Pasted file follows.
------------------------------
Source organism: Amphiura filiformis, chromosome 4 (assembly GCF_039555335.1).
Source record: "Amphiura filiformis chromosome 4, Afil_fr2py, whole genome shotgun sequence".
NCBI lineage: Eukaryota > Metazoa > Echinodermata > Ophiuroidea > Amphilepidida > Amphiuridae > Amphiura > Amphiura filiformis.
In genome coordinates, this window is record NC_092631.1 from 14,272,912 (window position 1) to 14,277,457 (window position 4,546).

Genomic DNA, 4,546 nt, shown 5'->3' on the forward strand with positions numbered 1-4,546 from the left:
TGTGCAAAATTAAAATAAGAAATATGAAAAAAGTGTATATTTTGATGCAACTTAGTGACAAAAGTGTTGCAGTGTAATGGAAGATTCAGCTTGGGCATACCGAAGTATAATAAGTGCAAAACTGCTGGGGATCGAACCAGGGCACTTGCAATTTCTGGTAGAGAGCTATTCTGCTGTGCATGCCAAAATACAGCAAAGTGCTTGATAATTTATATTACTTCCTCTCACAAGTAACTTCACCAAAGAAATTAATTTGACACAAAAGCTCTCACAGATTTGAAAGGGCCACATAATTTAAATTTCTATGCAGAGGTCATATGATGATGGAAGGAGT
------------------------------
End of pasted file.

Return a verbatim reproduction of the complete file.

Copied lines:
Source organism: Amphiura filiformis, chromosome 4 (assembly GCF_039555335.1).
Source record: "Amphiura filiformis chromosome 4, Afil_fr2py, whole genome shotgun sequence".
NCBI lineage: Eukaryota > Metazoa > Echinodermata > Ophiuroidea > Amphilepidida > Amphiuridae > Amphiura > Amphiura filiformis.
In genome coordinates, this window is record NC_092631.1 from 14,272,912 (window position 1) to 14,277,457 (window position 4,546).

Genomic DNA, 4,546 nt, shown 5'->3' on the forward strand with positions numbered 1-4,546 from the left:
TGTGCAAAATTAAAATAAGAAATATGAAAAAAGTGTATATTTTGATGCAACTTAGTGACAAAAGTGTTGCAGTGTAATGGAAGATTCAGCTTGGGCATACCGAAGTATAATAAGTGCAAAACTGCTGGGGATCGAACCAGGGCACTTGCAATTTCTGGTAGAGAGCTATTCTGCTGTGCATGCCAAAATACAGCAAAGTGCTTGATAATTTATATTACTTCCTCTCACAAGTAACTTCACCAAAGAAATTAATTTGACACAAAAGCTCTCACAGATTTGAAAGGGCCACATAATTTAAATTTCTATGCAGAGGTCATATGATGATGGAAGGAGT